A couple of people I know, who are ten to twelve years younger than I am, moan about how old they are. That usually makes me roll my eyes. My reaction was a bit different at the most recent such moan: I asked for details, then listened to his story.
Time management intrigues me. Way back when, when I was a bed and breakfast innkeeper, I learned from a time management expert that everyone needed to block their time, and be committed to those time blocks. Since then, I’ve felt there has to be a better way. That was further reinforced when I was a real estate agent. My broker followed the advice, blocking his time — and that meant we couldn’t get his input on contracts except during specific times. That seemed just as crazy. I felt then that when you are in the service industry, time management took on a different tenor than it did for those in traditional office jobs.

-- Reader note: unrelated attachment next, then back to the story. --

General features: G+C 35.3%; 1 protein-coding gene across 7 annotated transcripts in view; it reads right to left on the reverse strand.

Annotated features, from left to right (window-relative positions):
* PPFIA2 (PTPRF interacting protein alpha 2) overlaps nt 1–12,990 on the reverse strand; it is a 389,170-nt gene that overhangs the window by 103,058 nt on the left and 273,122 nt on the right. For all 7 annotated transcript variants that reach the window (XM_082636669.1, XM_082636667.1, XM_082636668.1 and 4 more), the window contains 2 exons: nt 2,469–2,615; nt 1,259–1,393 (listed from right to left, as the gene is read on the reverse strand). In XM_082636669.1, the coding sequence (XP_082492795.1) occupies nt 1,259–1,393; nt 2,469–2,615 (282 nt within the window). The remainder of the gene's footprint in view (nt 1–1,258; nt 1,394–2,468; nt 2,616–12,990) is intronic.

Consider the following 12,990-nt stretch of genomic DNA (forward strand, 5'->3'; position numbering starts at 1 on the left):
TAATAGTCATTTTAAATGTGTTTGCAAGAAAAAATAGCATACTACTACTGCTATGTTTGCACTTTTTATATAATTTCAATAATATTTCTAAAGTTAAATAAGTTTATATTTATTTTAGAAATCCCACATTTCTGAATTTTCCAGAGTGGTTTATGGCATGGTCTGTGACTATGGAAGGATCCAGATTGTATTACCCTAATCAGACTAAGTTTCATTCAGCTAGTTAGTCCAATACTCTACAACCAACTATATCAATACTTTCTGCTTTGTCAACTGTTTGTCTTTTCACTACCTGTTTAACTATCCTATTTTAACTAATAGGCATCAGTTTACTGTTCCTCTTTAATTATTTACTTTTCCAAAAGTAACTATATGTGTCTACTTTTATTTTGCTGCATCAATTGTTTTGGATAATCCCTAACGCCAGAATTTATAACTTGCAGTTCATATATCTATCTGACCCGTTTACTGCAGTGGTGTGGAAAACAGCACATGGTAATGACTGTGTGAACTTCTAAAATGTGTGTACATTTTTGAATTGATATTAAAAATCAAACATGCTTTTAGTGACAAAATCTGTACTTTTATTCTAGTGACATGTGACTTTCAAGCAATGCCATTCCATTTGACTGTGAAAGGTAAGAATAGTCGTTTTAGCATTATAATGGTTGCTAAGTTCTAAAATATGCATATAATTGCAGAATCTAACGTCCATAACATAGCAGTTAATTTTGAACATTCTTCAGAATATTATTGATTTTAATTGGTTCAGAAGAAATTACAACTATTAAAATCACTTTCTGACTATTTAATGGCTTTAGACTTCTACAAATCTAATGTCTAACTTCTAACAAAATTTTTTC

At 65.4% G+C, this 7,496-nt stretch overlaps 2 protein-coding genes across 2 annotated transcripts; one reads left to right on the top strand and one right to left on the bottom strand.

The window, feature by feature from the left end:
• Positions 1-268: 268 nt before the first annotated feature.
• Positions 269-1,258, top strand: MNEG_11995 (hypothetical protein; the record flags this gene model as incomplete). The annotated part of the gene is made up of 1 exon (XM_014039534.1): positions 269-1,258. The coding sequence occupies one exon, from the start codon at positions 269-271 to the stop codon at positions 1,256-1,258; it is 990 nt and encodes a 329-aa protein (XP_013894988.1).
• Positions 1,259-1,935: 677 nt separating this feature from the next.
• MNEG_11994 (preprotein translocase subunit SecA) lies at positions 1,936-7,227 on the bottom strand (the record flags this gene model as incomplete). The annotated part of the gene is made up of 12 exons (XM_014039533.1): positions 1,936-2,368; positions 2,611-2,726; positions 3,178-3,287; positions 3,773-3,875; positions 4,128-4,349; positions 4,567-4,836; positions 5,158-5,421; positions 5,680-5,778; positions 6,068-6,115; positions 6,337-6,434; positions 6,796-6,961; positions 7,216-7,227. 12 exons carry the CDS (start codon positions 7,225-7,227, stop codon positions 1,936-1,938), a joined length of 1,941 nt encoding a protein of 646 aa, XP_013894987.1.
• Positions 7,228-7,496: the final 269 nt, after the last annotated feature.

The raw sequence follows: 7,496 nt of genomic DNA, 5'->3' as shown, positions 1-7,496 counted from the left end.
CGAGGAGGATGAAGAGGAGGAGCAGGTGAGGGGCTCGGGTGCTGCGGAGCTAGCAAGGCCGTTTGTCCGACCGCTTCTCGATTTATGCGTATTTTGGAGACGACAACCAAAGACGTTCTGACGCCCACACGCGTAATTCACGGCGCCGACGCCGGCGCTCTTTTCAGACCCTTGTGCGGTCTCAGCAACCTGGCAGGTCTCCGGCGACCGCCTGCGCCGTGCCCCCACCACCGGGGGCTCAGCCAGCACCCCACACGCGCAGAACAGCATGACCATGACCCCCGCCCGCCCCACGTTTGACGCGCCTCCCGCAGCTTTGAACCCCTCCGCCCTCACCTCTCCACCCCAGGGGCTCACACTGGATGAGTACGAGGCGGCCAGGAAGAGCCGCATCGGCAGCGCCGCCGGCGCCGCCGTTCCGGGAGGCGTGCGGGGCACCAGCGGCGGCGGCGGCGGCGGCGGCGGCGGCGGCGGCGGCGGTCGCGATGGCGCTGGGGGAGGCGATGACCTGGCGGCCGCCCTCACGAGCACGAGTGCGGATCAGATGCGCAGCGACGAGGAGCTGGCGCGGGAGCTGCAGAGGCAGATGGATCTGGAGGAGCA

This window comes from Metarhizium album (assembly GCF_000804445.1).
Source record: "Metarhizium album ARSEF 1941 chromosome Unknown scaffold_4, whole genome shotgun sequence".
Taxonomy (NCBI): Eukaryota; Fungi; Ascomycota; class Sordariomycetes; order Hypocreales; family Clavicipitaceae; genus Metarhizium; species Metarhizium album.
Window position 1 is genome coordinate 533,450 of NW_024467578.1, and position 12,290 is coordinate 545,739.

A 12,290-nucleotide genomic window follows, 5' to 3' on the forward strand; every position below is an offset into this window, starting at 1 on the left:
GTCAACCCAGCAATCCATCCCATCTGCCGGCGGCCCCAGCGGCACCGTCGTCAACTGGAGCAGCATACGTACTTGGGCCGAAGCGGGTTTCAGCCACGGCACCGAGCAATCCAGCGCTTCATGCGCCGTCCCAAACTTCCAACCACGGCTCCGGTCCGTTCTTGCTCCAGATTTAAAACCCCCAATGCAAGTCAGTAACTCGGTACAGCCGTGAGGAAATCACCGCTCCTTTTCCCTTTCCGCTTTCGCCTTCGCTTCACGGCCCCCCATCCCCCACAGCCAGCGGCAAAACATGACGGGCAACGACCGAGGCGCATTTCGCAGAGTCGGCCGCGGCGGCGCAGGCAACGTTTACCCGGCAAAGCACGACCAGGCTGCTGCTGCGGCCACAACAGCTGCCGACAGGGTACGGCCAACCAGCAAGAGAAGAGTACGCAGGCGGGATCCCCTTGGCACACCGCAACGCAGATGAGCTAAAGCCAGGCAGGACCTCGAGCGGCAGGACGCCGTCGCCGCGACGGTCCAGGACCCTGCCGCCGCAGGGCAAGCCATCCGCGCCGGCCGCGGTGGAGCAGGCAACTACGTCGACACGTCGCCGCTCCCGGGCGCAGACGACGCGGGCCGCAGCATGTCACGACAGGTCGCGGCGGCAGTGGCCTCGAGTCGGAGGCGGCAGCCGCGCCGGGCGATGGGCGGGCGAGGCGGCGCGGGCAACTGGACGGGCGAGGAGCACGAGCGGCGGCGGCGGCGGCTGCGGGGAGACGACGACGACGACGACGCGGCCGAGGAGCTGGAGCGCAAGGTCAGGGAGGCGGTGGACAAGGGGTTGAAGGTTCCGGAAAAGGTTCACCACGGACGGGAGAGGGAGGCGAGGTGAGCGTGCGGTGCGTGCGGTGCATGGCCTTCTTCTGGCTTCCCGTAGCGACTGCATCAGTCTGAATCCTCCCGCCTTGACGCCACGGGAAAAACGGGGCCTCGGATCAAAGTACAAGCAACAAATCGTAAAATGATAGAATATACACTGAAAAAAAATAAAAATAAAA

If you know my story at all, you know that my ADD was managed until about 20 years ago by living a structured life. In blending my life with my husband’s, I shifted to an unstructured life — though that’s not what I saw it as at the time. Slowly my life started crumbling and I found myself thinking that I needed to incorporate structure back into my life. I sensed my life was better when it was structured.
It seems to me that all the time management courses and conversations promote scheduling and blocking your time. I think it’s especially valuable that ADDers use schedules because it helps keep them on track and being productive. In general, it’s a great idea for anyone wanting to be productive.